In this paper we have emphasised the need for a clearer, more physically motivated definition of superclusters. We have shown that defining superstes-clusters as those objects that will collapse in the future leads to a conservative selection criterion that does not accept all objects that have been called superclusters in the literature, but it leads to a more homogeneous class of objects as seen in our previous work on supercluster construction.
Our superstes-cluster definition is also interesting for another reason. With this definition, we are selecting the most massive virialised objects that will form in the future. In Fig. A.1 we can, for example, identify the most massive structure in the Millennium simulation that will form a virialised dark matter halo in the future with the uppermost point in the plot. It has a collapse radius, rv of 17.3 h-1 Mpc and a corresponding mass of 1.94 × 1016 M⊙. This can be compared to the collapsing fraction of the Shapley supercluster estimated in Sect. 3.3, which is quite comparable. Shapley is the highest mass concentration found in the nearby Universe in a volume that is quite similar to that of the Millennium simulation.
We find it very encouraging that similar mass estimates are obtained for the most massive structure in the observation and and in the simulation with our criteria for selecting superclusters. We have been applying this criterion in the construction of superstes-clusters using a FoF algorithm with a linking length tuned to select overdense regions that are close to collapse in the future. In our previous study (Chon et al., 2014) we found a close correspondence of the results of this method with the desired overdensity. It is, however, not one-to-one, and in particular, we find outliers for very large supercluster sizes, which are selected by the FoF algorithm but do not reach the overdensity threshold. In these extreme cases, superclusters appear as rather elongated filements, and the region that is bound to collapse is overestimated by the FoF-based method.
We studied the application of our definition to the Local supercluster and Shapley supercluster, as well as Laniakea. We find that the first two superclusters will collapse in the central regions while their outskirts are not gravitationally bound. For Laniakea, we find that this structure does not constitute a region with a significant overdensity and thus it cannot collapse as a whole. While the velocity structure described by Tully et al. (2014) highlights an impressively large structure in the local Universe, we feel that its labelling as a supercluster is not appropriate given that the region is not even overdense. It is interesting that Tully et al. (2014) and other surveys find a local Hubble parameter in this region that tends to be higher than the Hubble parameter measured on a more global scale (Planck Collaboration XVI, 2014; Hinshaw et al., 2013). This can be taken as an indication that this region in the local Universe may be rather under-dense. This conclusion is supported by our recent studies with X-ray galaxy clusters and studies of the galaxy distribution (see Böhringer et al. 2015; Whitbourn & Shanks 2014).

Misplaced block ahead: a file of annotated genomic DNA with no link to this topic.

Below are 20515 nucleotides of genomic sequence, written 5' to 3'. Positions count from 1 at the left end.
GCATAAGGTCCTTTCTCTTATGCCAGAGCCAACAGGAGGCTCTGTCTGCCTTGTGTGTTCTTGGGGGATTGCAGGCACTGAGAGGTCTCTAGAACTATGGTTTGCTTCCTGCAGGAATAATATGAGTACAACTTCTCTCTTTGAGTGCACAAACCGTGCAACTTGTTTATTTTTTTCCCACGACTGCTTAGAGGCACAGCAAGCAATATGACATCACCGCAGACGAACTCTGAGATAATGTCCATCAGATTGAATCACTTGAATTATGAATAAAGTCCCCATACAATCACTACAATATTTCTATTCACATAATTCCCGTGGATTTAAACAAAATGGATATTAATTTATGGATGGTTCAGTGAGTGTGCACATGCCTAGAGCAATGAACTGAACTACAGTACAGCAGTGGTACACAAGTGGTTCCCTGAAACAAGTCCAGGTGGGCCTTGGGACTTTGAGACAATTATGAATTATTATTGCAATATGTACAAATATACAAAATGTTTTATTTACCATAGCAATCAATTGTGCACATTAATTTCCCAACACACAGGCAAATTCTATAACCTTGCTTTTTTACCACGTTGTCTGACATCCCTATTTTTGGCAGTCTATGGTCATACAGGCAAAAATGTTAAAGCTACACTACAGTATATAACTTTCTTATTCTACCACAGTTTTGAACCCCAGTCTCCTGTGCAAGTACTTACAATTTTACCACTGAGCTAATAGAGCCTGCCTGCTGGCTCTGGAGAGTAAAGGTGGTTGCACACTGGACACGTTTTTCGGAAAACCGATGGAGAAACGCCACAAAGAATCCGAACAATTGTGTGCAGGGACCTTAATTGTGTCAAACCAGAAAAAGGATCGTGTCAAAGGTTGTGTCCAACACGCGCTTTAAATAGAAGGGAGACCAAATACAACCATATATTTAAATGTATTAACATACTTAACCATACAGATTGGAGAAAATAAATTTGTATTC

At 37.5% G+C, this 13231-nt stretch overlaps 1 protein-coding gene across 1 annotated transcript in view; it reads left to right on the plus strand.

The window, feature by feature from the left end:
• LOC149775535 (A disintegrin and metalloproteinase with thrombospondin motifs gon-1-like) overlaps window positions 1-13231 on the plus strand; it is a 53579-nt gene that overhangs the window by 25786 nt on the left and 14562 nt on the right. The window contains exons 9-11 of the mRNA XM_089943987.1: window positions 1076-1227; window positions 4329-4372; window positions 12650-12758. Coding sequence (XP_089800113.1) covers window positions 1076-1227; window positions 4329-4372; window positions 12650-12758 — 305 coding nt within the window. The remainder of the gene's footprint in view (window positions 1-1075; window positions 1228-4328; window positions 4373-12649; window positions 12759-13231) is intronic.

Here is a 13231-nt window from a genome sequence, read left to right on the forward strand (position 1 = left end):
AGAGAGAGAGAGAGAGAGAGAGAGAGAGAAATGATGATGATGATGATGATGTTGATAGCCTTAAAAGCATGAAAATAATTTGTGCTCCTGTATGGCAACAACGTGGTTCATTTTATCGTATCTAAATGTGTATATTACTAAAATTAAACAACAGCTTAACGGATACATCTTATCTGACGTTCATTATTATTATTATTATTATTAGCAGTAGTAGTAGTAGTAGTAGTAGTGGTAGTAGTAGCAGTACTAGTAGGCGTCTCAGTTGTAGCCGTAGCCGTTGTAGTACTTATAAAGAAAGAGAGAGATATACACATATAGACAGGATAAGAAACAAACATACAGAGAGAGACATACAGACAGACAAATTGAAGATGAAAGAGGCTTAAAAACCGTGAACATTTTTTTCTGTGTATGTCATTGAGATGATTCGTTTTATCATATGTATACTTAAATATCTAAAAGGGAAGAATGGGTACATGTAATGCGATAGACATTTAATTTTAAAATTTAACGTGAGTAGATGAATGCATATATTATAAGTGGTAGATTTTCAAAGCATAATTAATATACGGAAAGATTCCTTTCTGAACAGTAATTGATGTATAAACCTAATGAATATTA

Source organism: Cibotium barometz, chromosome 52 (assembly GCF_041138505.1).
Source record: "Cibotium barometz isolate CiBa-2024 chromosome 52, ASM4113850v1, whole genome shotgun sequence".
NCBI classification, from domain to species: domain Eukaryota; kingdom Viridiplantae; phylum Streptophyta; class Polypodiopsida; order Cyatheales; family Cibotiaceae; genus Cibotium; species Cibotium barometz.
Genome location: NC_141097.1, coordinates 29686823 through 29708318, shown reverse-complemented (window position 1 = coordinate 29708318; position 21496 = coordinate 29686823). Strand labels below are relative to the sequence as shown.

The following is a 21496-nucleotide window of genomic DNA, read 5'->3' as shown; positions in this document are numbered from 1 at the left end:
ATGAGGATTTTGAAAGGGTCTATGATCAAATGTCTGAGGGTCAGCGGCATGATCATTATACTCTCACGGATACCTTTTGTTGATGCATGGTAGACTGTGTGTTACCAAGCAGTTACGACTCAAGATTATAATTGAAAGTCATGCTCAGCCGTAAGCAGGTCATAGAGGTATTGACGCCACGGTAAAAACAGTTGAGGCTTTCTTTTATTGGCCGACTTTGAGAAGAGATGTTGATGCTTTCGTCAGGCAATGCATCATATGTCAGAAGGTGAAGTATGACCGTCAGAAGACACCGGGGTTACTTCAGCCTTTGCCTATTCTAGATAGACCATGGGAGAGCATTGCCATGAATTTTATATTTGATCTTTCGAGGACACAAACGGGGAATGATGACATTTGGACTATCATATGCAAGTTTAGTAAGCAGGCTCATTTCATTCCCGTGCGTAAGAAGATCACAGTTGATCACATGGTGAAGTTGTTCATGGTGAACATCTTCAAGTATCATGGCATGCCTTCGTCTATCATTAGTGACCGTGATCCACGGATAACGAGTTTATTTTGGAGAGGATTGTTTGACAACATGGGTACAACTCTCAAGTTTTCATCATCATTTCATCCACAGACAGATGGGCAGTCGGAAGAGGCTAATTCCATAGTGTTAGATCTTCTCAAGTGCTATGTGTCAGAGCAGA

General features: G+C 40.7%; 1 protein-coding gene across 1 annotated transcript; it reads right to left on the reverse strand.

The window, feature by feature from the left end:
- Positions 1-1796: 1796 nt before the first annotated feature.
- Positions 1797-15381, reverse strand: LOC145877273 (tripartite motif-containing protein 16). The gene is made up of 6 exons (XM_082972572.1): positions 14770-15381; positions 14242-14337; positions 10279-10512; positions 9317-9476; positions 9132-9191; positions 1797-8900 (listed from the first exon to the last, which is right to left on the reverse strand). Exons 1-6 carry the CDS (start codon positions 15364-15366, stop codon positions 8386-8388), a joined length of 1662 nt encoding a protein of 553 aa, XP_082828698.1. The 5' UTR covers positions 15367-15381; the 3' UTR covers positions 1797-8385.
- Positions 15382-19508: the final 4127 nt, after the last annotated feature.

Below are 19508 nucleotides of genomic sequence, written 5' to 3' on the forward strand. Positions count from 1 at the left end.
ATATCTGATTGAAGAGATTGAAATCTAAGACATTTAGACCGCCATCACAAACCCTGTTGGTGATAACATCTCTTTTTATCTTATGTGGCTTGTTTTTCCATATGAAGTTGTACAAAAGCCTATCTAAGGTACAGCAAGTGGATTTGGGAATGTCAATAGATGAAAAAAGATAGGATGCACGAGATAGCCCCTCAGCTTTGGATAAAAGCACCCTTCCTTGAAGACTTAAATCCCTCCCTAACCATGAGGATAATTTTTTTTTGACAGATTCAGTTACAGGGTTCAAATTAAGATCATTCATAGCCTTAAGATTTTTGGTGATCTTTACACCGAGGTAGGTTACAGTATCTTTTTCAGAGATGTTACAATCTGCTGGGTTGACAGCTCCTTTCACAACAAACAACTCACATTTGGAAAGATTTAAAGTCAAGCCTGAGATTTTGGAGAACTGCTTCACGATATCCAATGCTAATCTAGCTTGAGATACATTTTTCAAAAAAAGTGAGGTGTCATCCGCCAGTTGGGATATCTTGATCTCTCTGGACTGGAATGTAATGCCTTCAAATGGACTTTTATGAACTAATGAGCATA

Comparison of the two radii that define the collapsing region of a supercluster. rΔ is determined by the required density ratio criteria, and rv by the infall velocity criteria. The dashed line indicates the one-to-one line.
Present-epoch parameters characterising marginally collapsing objects in comparison to those at turn-around for various cosmological models. See text for an explanation of the listed parameters.
We thank the referee for the useful comments. H.B. acknowledges support from the DfG Transregio Programme TR33 and the DFG cluster of excellence “Origin and Structure of the Universe” (www.universe-cluster.de). G.C. acknowledges the support from the Deutsches Zentrum für Luft- und Raumfahrt (DLR) with the programme 50 OR 1403. S.Z. would like to acknowledge the support of The Netherlands Organisation for Scientific Research (NWO) VICI grant and Munich Institute for Astro- and Particle Physics (MIAPP) of the DFG cluster of excellence.